Top 7 Professional Service Metrics You Should Be Monitoring (and Why)

DashboardFox - Self-Service Dashboards and Reports

For professional service organizations (also known as PSOs), monitoring your metrics is vital. A professional services organization provides services across various sectors, including finance, legal, marketing, development, and nearly any consultant. Other firms provide physical items, whereas professional services organizations sell information and skills. As a result, to be successful, these firms must track metrics.

In this guide, we’ll break down a few professional services metrics you should monitor.

Top 7 Professional Service Metrics You Should Be Monitoring

1. Utilization by Individual Divided by Department

While overall utilization is essential, it does not reveal the entire story. It can’t tell if certain employees are overworked or underworked, which is crucial for assessing bottlenecks and employee morale. This metric’s acceptable aim varies per industry.

However, regardless of industry, 100% utilization should never be the objective. When a resource is fully used, they have little scheduling flexibility and cannot engage in critical duties such as continuing education, employee development, and other firm-related activities.

2. Professional Service Yearly Revenue Per Billable Staff Member

This statistic belongs to the process category and offers an overview of your team’s and processes’ productivity and overall profitability. Divide your last 12-month income by the number of billable team members to arrive at a figure.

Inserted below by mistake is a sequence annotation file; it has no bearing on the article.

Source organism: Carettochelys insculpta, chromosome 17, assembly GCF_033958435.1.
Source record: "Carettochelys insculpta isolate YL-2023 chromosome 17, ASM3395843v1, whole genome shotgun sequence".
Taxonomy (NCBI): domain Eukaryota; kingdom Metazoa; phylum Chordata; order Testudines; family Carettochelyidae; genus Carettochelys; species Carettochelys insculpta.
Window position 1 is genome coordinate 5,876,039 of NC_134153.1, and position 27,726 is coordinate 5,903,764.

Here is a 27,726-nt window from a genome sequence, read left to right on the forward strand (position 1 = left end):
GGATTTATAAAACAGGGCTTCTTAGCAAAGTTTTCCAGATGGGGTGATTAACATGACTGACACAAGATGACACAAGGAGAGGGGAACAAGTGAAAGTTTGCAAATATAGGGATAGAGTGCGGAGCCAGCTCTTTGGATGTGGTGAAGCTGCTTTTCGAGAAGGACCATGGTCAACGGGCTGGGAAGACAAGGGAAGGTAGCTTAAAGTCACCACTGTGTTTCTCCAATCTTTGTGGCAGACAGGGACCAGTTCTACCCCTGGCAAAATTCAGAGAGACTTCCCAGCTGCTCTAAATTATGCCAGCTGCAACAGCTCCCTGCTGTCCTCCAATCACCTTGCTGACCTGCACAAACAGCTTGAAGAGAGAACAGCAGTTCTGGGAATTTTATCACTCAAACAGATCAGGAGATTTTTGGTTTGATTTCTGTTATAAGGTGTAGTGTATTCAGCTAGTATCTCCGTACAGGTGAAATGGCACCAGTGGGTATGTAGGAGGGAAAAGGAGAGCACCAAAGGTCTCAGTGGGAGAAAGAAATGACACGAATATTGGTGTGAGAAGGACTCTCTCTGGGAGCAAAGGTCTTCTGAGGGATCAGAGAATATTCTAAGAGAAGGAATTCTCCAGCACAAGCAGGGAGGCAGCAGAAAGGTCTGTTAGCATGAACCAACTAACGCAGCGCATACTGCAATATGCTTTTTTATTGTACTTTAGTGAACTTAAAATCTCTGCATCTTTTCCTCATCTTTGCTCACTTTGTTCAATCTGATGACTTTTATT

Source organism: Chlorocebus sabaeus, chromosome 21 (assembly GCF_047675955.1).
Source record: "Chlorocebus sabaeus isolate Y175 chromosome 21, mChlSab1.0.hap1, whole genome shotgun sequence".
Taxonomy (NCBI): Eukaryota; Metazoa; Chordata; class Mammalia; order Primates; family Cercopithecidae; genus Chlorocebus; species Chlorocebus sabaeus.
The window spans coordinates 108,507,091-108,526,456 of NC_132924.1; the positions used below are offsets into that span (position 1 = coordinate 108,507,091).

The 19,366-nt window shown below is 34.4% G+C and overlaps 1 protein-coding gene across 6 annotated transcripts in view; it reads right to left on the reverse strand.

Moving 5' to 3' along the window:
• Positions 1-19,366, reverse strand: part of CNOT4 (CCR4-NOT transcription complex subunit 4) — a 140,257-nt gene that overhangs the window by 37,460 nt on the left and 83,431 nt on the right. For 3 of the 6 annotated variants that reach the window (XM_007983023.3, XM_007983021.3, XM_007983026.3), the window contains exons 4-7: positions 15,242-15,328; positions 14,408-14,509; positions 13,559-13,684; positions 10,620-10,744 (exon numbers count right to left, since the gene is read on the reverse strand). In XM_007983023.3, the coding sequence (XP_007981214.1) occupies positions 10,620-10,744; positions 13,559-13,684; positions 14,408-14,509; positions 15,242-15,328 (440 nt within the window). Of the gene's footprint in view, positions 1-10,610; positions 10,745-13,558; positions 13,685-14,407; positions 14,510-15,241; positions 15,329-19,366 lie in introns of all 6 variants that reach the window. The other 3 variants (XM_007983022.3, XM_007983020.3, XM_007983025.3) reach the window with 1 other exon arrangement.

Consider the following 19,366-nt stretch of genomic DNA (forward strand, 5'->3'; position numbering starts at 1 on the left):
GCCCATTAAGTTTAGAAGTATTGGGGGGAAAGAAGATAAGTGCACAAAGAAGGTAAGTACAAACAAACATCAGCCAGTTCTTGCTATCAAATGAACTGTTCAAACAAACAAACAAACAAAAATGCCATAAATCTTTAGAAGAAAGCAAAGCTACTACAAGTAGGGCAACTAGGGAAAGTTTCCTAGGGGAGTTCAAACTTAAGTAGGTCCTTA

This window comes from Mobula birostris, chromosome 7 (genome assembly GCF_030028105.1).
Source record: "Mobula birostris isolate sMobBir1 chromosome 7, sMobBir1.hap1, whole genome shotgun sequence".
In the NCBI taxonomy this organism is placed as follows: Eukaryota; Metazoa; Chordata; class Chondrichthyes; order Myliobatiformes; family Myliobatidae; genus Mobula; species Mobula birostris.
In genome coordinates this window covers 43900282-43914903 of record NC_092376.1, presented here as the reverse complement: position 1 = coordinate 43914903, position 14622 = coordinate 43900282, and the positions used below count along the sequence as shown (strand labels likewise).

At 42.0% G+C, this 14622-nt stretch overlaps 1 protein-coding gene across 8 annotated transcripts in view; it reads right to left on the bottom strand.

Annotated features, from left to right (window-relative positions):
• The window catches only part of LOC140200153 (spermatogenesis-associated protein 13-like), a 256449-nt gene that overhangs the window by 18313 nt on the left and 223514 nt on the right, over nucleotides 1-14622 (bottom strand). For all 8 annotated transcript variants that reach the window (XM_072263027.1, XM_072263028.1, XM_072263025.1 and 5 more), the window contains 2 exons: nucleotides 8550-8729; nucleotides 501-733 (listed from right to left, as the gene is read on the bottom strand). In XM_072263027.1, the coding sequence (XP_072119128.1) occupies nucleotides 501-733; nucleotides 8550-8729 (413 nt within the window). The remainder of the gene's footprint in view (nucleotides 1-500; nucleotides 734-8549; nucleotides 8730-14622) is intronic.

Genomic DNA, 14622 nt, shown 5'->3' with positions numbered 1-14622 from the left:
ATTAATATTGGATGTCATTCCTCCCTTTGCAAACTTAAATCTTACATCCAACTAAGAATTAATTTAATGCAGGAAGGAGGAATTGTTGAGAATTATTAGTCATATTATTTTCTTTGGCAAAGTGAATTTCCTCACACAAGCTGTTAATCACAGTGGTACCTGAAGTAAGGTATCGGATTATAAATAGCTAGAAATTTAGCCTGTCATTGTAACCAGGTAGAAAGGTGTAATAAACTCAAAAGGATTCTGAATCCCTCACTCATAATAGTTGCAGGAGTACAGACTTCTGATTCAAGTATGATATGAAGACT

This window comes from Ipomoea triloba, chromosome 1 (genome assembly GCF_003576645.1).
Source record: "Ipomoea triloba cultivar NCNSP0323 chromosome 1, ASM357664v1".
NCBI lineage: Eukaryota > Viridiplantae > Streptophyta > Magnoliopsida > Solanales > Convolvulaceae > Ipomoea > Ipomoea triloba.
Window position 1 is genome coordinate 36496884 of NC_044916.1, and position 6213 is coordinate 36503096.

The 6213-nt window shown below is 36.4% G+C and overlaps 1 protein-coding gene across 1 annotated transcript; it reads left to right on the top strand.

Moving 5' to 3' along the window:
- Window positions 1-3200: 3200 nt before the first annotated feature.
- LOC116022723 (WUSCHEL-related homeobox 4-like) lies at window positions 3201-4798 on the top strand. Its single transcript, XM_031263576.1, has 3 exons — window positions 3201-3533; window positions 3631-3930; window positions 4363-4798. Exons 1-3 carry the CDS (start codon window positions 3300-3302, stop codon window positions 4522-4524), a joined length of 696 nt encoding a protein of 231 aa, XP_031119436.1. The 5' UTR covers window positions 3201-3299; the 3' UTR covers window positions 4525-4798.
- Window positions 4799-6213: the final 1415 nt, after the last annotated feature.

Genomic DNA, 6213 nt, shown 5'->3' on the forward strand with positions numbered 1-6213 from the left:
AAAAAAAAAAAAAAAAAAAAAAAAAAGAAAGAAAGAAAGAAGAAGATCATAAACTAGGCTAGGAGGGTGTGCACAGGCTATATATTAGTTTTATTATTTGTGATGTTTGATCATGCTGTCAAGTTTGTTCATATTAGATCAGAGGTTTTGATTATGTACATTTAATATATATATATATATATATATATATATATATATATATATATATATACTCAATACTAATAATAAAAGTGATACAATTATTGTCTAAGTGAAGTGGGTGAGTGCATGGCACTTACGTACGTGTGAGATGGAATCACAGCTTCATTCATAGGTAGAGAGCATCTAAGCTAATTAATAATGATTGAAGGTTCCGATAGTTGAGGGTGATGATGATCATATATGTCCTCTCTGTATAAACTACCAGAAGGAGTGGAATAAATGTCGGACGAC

Annual income per billable team member is an essential consideration in workforce and growth planning, and it may be combined with utilization to determine team member efficiency. The industry average for this metric for early-stage professional services businesses is $114,000 annually.

This metric, when combined with your utilization rates and sales funnel, can assist you in determining whether it’s time to hire new employees. As you measure the metric monthly, you’ll see how your team’s productivity is changing and how critical projects affect your company’s capacity to serve consumers.

3. Yearly Overhead Per Staff Member

The overhead per billable team member metric complements the revenue per billable team member metric by providing a baseline statistic for the amount of revenue required per billable team member to cover operational expenditures.

This metric is determined by dividing the trailing 12-month overhead expenses (costs of running a firm other than the cost of team members) by the number of billable team members, which is included in the process category.